What’s hot in restaurant food trends?
You may think farm-to-table organic creations or fancy dishes with international flair, but the big numbers go to more basic foods. Oatmeal is up. Bread is down. But pizza is up.
We’re ordering fewer peas and corn and want more fresh fruit. And chips have become the No. 1 requested side dish when Americans eat out.
“Chips are the food of the decade,” said Harry Balzar of the NPD Group, a Chicago-based marketing firm that keeps an eye on what we eat and drink. “Chip consumption at restaurants is up 9 percent over the past 10 years. And there’s a big variety of chips. Sea salt, baked, whole grain or garden chips.”
While the biggest serving of glamour and glory in the culinary world may go to gourmet chefs, what happens in the fast-food sector far outweighs the rest of the industry.
“Want to know the fastest-growing appliance associated with food choices today?” asked Balzar, speaking at the Food Marketing Institute’s annual convention. “It’s the car window.”
Snapshots of our food life
Even though the fast-food lane is busy, NPD’s research finds that 60 percent of folks say they want to lose 20 pounds but ironically state they don’t want to diet.
“So how’s that going to work?” said Balzar. And the definition of what’s healthy to eat has changed from low-fat or high-fiber to “avoiding harmful substances” as a key concern.
“It’s what they don’t want in their food that matters. And one of the biggies is gluten, with 27 percent avoiding it whether they have a true gluten intolerance or not.”
Keeping tabs on what customers are hungry for helps food-service outlets plan what’s on the menu. According to NPD, we spent nearly half, or 47 percent, of our food dollars away from home.
That includes traditional eateries, supermarket chef-prepared foods and a growing list of nonfood places to grab something to eat such as the corner drug store.
Meals and money
The recession has taken a bite out of overall restaurant sales nationwide and, according to the 2012 Zagat Survey, Atlantans have cut back on the number of times they eat out to 3.2 times a week from 3.7 times in 2008.
But it’s nice to note that the Zagat Survey also reveals Atlantans are still among the nation’s top tippers when they dine out, with the average tip at 19.4 percent — up a bit since 2008. Zagat lists San Francisco and Seattle diners with the lowest average percent tip (18.6 percent) and New Orleans diners as the most generous (19.7 percent).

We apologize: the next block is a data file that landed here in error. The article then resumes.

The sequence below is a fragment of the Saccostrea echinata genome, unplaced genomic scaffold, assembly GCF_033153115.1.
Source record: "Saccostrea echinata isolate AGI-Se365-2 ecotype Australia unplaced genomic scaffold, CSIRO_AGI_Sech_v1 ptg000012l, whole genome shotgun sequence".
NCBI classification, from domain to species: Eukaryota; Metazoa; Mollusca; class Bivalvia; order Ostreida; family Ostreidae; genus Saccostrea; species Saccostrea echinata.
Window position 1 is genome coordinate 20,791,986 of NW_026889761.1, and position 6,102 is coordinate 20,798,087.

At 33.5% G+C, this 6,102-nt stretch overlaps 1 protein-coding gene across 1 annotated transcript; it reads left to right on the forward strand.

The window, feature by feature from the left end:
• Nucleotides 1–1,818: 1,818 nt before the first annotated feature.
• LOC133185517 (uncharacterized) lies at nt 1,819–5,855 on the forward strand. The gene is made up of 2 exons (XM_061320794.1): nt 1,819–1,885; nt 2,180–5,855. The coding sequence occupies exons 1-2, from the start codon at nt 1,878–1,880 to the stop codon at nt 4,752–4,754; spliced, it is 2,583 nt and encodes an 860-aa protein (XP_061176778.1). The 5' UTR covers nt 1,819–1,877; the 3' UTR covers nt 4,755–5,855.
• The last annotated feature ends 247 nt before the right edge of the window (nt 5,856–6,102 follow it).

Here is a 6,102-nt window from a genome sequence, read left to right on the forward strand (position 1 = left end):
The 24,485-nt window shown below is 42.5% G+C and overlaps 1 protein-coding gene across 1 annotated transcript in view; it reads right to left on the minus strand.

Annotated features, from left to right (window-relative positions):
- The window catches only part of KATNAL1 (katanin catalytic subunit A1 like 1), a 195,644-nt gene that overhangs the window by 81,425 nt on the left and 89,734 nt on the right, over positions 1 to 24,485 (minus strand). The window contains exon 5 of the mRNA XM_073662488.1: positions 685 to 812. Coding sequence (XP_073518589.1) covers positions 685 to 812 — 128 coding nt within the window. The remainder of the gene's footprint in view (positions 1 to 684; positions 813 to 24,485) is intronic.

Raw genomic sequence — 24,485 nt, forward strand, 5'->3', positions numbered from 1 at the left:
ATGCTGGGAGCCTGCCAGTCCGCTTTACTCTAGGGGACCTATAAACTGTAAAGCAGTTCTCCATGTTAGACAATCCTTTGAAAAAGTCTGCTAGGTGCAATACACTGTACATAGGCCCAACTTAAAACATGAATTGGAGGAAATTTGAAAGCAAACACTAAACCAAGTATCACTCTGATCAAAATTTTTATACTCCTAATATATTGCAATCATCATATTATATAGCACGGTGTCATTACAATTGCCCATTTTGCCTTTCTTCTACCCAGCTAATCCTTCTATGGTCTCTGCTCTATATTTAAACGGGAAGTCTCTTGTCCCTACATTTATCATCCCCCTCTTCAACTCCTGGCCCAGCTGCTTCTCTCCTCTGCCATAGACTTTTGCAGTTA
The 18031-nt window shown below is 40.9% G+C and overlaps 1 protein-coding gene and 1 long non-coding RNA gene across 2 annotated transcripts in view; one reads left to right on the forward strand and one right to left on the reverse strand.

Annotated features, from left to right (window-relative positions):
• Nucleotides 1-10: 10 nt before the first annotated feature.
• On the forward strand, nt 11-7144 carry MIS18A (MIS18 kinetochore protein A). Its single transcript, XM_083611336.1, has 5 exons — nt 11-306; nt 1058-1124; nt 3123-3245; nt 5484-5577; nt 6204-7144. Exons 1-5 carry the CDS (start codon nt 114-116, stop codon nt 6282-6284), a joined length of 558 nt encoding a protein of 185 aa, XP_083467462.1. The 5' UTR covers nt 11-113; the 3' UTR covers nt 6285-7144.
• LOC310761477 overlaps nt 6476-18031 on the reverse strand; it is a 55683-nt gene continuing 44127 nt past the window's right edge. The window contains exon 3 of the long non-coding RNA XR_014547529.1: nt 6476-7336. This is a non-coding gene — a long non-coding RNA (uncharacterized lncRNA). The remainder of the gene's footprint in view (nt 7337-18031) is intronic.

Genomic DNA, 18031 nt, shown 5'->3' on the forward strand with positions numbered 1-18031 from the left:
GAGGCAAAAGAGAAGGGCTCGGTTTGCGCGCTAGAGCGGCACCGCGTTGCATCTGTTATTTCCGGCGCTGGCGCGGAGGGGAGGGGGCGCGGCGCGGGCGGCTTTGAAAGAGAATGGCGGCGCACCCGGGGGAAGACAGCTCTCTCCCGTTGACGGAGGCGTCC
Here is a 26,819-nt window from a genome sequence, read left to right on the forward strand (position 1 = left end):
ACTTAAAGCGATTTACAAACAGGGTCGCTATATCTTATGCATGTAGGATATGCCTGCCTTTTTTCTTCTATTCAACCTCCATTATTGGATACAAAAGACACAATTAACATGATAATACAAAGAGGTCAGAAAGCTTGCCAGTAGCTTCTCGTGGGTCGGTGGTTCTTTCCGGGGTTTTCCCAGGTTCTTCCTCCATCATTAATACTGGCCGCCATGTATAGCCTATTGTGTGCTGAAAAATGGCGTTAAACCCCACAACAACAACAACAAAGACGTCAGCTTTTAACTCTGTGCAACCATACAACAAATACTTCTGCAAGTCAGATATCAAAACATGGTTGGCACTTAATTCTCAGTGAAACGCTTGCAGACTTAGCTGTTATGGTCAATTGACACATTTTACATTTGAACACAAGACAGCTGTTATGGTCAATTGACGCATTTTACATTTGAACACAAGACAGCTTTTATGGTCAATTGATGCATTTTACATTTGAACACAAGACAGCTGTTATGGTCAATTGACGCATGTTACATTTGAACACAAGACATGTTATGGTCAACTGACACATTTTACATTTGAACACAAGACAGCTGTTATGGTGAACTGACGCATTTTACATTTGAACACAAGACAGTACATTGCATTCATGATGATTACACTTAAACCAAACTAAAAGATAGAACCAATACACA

Tips on improving tips
To help your server serve you best, here are a few tips on getting the healthy foods you crave.
• Signal your intentions: Be specific about what you want or don’t want. For example, “Can you lightly brush the fish with butter?” or “Ask the chef not to salt my food.”
• Dine defensively: Be honest when the waiter asks you how you like your meal. Don’t suffer in silence.
• Use your mirrors: Check out the room. Look around and see what other diners are eating so you get a visual on portion sizes. Way too large? Split the entree or plan to box up half for carry-out.
• Oh, waiter … : Make eye contact, smile and appreciate your server. Waiters are likely to spend more time at friendly tables. Tip for good service when the server goes to the mat for your special order request. They’re not doing it for their health — even if you are. Let them know they will be rewarded ahead of time by saying, “If you help us eat a little less, we’ll tip you a little more.” Smaller hips, bigger tips.
• Enjoy the ride: Make dining out a special occasion and enjoy the conversation as much as the cuisine.
Carolyn O’Neil is a registered dietitian and co-author of “The Dish on Eating Healthy and Being Fabulous!” Email her at email@example.com.
Distributed by MCT Information Services